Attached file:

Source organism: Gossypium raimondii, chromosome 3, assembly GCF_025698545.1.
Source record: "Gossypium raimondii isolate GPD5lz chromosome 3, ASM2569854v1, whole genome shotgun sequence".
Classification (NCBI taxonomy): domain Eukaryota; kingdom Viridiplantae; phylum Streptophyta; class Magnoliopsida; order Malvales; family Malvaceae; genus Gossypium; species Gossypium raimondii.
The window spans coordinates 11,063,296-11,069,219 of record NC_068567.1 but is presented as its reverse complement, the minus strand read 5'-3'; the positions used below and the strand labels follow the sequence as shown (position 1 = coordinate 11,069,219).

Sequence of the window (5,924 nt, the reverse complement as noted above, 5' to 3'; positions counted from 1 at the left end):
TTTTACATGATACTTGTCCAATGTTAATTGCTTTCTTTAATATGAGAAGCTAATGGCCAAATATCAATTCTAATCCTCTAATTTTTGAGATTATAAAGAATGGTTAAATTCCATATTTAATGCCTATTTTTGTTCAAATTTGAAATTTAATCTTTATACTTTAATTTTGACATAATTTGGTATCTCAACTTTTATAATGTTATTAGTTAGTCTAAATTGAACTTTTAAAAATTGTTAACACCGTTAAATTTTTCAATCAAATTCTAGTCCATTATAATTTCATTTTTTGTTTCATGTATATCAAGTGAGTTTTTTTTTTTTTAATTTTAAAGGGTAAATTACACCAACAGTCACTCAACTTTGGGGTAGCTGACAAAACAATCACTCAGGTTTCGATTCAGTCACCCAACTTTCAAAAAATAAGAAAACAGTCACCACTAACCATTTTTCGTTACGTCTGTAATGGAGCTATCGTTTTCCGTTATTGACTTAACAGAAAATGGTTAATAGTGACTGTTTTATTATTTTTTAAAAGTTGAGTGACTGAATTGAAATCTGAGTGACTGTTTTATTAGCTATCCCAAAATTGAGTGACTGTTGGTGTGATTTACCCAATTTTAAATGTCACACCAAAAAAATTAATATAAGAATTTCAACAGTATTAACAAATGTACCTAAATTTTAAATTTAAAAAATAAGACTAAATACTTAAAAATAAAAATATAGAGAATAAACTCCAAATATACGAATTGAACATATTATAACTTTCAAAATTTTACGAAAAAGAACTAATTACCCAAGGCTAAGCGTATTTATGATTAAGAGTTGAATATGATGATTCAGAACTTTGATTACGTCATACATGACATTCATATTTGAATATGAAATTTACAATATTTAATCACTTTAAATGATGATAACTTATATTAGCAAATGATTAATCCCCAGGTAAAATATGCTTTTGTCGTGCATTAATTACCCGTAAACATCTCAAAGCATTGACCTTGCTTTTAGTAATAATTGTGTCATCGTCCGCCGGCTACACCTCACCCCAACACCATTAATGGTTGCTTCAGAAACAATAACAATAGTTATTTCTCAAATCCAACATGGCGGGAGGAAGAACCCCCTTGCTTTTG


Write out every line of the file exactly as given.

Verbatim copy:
Source organism: Gossypium raimondii, chromosome 3, assembly GCF_025698545.1.
Source record: "Gossypium raimondii isolate GPD5lz chromosome 3, ASM2569854v1, whole genome shotgun sequence".
Classification (NCBI taxonomy): domain Eukaryota; kingdom Viridiplantae; phylum Streptophyta; class Magnoliopsida; order Malvales; family Malvaceae; genus Gossypium; species Gossypium raimondii.
The window spans coordinates 11,063,296-11,069,219 of record NC_068567.1 but is presented as its reverse complement, the minus strand read 5'-3'; the positions used below and the strand labels follow the sequence as shown (position 1 = coordinate 11,069,219).

Sequence of the window (5,924 nt, the reverse complement as noted above, 5' to 3'; positions counted from 1 at the left end):
TTTTACATGATACTTGTCCAATGTTAATTGCTTTCTTTAATATGAGAAGCTAATGGCCAAATATCAATTCTAATCCTCTAATTTTTGAGATTATAAAGAATGGTTAAATTCCATATTTAATGCCTATTTTTGTTCAAATTTGAAATTTAATCTTTATACTTTAATTTTGACATAATTTGGTATCTCAACTTTTATAATGTTATTAGTTAGTCTAAATTGAACTTTTAAAAATTGTTAACACCGTTAAATTTTTCAATCAAATTCTAGTCCATTATAATTTCATTTTTTGTTTCATGTATATCAAGTGAGTTTTTTTTTTTTTAATTTTAAAGGGTAAATTACACCAACAGTCACTCAACTTTGGGGTAGCTGACAAAACAATCACTCAGGTTTCGATTCAGTCACCCAACTTTCAAAAAATAAGAAAACAGTCACCACTAACCATTTTTCGTTACGTCTGTAATGGAGCTATCGTTTTCCGTTATTGACTTAACAGAAAATGGTTAATAGTGACTGTTTTATTATTTTTTAAAAGTTGAGTGACTGAATTGAAATCTGAGTGACTGTTTTATTAGCTATCCCAAAATTGAGTGACTGTTGGTGTGATTTACCCAATTTTAAATGTCACACCAAAAAAATTAATATAAGAATTTCAACAGTATTAACAAATGTACCTAAATTTTAAATTTAAAAAATAAGACTAAATACTTAAAAATAAAAATATAGAGAATAAACTCCAAATATACGAATTGAACATATTATAACTTTCAAAATTTTACGAAAAAGAACTAATTACCCAAGGCTAAGCGTATTTATGATTAAGAGTTGAATATGATGATTCAGAACTTTGATTACGTCATACATGACATTCATATTTGAATATGAAATTTACAATATTTAATCACTTTAAATGATGATAACTTATATTAGCAAATGATTAATCCCCAGGTAAAATATGCTTTTGTCGTGCATTAATTACCCGTAAACATCTCAAAGCATTGACCTTGCTTTTAGTAATAATTGTGTCATCGTCCGCCGGCTACACCTCACCCCAACACCATTAATGGTTGCTTCAGAAACAATAACAATAGTTATTTCTCAAATCCAACATGGCGGGAGGAAGAACCCCCTTGCTTTTG